By Alan Hart
The longer version of the headline question is this: Given the corruption of the American political system which puts what passes for democracy up for sale to the highest lobby bidders, will any U.S. President (not only a second-term Obama) ever be able to shape and implement policies which best serve the longer term interests of all Americans rather than the short-term interests of the most powerful lobbies?
Usually that question or something very like it is asked in the context of the Israel-Palestine conflict, when a president has demonstrated with rhetoric a desire to advance the co-called peace process and has been blocked by the Zionist (not Israel) lobby and its stooges in Congress. But today, following the slaughter of the innocents in Connecticut, the question has a domestic context.
Something close to despair could be detected in a piece written for the New York Times by op-ed columnist Charles M. Blow. His opening words were these: “Another day, another mass shooting in America. When, and how, will this end? In fact, will it ever end?”
Blow quoted the words of a visibly shaken and tearful President Obama. “As a country, we have been through this too many times. We’re going to have to come together and take meaningful action to prevent tragedies like this, regardless of the politics.”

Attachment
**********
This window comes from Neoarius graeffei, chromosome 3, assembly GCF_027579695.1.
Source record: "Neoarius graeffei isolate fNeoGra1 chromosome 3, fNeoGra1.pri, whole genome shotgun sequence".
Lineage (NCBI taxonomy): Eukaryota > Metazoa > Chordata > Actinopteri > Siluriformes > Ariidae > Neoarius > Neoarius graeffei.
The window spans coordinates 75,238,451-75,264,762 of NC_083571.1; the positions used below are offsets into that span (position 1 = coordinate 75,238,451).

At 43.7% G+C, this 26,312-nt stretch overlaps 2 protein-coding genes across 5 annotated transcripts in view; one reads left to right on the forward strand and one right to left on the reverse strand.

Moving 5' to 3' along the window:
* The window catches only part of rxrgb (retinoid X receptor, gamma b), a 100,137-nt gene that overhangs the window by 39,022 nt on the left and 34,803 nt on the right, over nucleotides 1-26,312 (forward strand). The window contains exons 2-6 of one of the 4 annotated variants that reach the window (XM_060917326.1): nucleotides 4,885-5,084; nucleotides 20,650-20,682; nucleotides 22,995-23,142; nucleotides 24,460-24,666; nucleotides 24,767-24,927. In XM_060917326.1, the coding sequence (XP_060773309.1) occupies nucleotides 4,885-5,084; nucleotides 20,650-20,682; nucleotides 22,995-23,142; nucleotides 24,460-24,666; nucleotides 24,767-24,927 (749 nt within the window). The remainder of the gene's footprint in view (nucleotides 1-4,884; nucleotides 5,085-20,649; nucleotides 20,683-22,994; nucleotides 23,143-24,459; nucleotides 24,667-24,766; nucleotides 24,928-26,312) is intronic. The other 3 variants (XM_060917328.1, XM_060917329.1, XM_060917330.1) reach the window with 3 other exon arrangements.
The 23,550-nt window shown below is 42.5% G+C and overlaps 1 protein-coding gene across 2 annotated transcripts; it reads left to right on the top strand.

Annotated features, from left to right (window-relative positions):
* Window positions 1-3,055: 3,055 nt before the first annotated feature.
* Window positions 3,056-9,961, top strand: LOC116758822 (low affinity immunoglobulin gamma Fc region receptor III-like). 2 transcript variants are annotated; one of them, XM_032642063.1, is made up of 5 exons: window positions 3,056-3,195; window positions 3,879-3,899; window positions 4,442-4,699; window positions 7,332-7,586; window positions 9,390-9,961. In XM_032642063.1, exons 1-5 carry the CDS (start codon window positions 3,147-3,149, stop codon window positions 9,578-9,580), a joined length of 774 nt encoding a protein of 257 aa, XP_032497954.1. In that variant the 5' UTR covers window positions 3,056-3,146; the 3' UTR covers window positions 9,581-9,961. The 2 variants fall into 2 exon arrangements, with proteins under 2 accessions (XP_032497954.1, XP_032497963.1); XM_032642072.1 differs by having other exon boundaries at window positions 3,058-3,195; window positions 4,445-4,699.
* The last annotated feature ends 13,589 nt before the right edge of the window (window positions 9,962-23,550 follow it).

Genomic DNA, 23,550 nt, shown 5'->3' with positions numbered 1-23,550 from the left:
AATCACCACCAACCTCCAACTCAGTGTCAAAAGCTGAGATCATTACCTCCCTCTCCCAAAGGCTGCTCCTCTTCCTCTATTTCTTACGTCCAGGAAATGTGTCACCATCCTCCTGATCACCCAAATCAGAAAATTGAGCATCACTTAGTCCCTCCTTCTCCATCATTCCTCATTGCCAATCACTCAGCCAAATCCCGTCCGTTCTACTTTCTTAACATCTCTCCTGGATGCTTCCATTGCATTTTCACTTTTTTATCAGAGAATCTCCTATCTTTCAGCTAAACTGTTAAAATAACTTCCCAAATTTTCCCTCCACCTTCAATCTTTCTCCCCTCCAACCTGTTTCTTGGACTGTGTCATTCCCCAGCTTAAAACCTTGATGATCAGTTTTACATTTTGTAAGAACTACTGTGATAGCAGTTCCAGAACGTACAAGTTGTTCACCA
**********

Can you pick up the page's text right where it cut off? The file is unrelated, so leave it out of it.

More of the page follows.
Blow went on: “I agree. I only hope that in coming days we flesh out what ‘meaningful action” means in policy terms. If not now, when? After the next shooting? How many more deaths and mass shootings will it take for Washington to begin to lead the country in a deeper conversation about sensible gun controls? What will it take for our politicians to take firm and principled positions on gun policies and stand up to the gun lobby in this country? Surely this is a moment that calls all of us to reckoning.”
Echoing Blow’s despair, the New York Times concluded its editorial with these words: “The more that we hear about gun control and nothing happens, the less we can believe it will ever come. Certainly it will not unless Mr. Obama and Congressional leaders show the courage to make it happen.”
The comment of New York Mayor Michael Bloomberg, who is also co-chairman of Mayors Against Illegal Guns, seemed to be driven more by real anger than despair. He said in a statement: “Calling for ‘meaningful action’ is not enough, We need immediate action. We have heard all the rhetoric before. What we have not seen is leadership – not from the White House and not from Congress. That must end today.”
Fine words but they take me back to my headline question – Can American leaders lead?
The short answer it seems to me is “No” – they will never be able to lead so long as America’s political system remains as corrupt as it is. And the only way to clean up the corruption is by putting election campaigning off limits to lobby funding.
That is the real reckoning to which Americans are being called.
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